Still, says Verbinski, performance-capture acting, like Nighy’s work as Davy Jones, is not for everyone: “There is a type of actor who goes back to the monitor and looks at his performance, actors who review themselves endlessly. When you compound that exponentially by having to deal with the visual effects aspect, I think that there are too many opinions. There’s a lot of choices that can be made down the road. Those are choices that can be made very nicely between the animators and director. I don’t like having actors come into that process to lean over your shoulder, I don’t think that’s healthy.”

Nighy and Routh, though, seem to be pleased with how it all came out this year.

Routh felt he was far better at flying by the time the film wrapped, and says, “I’d like to do even more flying in the sequel, because it tells the story better and keeps you in the film.”

Nighy says, “When I finally saw the creature, I was shocked and affected that they should have chosen to inform the creature to such an incredible degree with the performance I’d given on the set.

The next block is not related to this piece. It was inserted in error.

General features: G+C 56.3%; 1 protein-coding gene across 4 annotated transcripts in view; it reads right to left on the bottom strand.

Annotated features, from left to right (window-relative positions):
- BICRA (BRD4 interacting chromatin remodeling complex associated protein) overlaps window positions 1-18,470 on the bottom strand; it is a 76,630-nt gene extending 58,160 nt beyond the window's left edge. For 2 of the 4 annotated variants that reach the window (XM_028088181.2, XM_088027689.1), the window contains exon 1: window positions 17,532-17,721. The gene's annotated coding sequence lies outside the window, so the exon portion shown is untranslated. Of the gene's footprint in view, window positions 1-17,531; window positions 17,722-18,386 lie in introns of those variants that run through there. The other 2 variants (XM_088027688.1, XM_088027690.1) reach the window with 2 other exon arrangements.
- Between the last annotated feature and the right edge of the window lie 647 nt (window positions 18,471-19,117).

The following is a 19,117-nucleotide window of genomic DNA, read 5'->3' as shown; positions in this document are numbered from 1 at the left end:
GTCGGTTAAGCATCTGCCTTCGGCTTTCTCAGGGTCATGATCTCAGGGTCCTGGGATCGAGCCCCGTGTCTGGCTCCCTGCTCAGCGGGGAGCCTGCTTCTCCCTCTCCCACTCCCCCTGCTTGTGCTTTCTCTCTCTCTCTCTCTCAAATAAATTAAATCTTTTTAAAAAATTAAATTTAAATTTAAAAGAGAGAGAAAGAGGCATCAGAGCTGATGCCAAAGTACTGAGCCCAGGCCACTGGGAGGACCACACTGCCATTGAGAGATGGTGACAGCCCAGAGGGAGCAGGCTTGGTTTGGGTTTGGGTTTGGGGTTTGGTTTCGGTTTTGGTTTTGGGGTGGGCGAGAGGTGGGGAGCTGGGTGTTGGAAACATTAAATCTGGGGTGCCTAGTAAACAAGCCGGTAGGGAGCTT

“I owe everybody at ILM dinner, more than one dinner,” he says, adding that in the upcoming third “Pirates” pic, “You certainly approach it with more confidence, and you’re emboldened, in that stuff you do in acting terms generally will arrive onscreen, albeit as interpreted by the creature. But it will be there. “

Verbinski, too, has reassuring words for actors: “There’s a point in the process where things have to be singular, they have to be from one person’s point of view. I think you get that from an actor’s performance, and not with a committee of animators and animation directors and even from myself. It’s just too much to go through to say, ‘Let’s create nuance from scratch.’ You need somebody to start it. We’re always going to need great acting.”

For his part, Nighy is optimistic about the possibilities these new techniques open up.

“They can enlarge an actor’s experience,” he says. “There are so many stories we’re going to want to tell that require those kind of skills and those kind of images, and I see no reason why actors and CGI can’t work hand in hand. There’s no reason one should threaten the other.”